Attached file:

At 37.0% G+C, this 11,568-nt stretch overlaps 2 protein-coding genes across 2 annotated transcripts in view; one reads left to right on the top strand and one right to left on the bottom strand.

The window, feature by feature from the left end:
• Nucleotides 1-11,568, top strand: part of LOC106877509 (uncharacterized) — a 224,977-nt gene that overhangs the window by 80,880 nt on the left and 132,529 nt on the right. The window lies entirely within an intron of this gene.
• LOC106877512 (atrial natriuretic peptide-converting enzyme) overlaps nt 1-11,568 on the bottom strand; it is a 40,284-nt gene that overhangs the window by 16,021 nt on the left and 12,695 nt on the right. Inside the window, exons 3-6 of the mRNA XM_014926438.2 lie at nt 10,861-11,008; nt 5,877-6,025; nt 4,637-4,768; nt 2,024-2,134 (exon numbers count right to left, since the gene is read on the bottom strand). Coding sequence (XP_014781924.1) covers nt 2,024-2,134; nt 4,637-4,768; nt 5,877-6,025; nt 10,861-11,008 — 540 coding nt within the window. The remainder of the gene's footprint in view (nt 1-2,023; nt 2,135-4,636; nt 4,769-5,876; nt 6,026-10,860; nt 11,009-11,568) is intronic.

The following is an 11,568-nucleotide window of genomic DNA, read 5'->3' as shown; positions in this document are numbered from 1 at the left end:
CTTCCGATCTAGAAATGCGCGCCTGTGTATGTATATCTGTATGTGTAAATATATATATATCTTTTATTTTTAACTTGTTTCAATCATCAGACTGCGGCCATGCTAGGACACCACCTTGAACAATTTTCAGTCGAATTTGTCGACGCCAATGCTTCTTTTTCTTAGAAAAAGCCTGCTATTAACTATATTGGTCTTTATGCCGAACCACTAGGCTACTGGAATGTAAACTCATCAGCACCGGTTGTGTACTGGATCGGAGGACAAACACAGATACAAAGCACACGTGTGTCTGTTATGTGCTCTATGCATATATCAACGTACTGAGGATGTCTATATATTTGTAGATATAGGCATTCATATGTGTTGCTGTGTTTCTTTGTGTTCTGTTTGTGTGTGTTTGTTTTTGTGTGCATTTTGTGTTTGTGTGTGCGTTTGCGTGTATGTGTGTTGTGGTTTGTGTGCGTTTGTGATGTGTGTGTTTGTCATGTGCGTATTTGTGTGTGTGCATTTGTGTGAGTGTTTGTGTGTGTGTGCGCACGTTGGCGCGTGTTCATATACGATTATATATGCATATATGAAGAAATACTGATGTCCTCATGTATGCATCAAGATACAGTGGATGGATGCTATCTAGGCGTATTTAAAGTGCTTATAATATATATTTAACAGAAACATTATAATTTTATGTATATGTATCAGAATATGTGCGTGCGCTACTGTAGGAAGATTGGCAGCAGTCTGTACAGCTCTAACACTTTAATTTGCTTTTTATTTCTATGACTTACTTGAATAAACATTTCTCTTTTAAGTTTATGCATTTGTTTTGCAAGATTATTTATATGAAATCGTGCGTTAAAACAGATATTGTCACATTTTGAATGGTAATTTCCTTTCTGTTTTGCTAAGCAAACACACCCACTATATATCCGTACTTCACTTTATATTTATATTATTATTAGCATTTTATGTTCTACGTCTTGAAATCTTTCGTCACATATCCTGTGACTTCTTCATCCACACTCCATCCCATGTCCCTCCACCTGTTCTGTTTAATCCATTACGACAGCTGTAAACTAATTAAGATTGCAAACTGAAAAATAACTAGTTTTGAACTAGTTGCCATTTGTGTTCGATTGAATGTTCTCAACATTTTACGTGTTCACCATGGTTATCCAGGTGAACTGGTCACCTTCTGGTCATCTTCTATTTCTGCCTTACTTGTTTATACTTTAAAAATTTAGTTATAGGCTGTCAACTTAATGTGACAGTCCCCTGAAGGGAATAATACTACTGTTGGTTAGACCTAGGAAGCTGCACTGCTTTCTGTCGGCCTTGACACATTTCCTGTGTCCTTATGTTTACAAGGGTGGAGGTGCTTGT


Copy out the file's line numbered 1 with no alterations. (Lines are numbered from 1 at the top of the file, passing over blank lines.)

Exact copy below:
At 37.0% G+C, this 11,568-nt stretch overlaps 2 protein-coding genes across 2 annotated transcripts in view; one reads left to right on the top strand and one right to left on the bottom strand.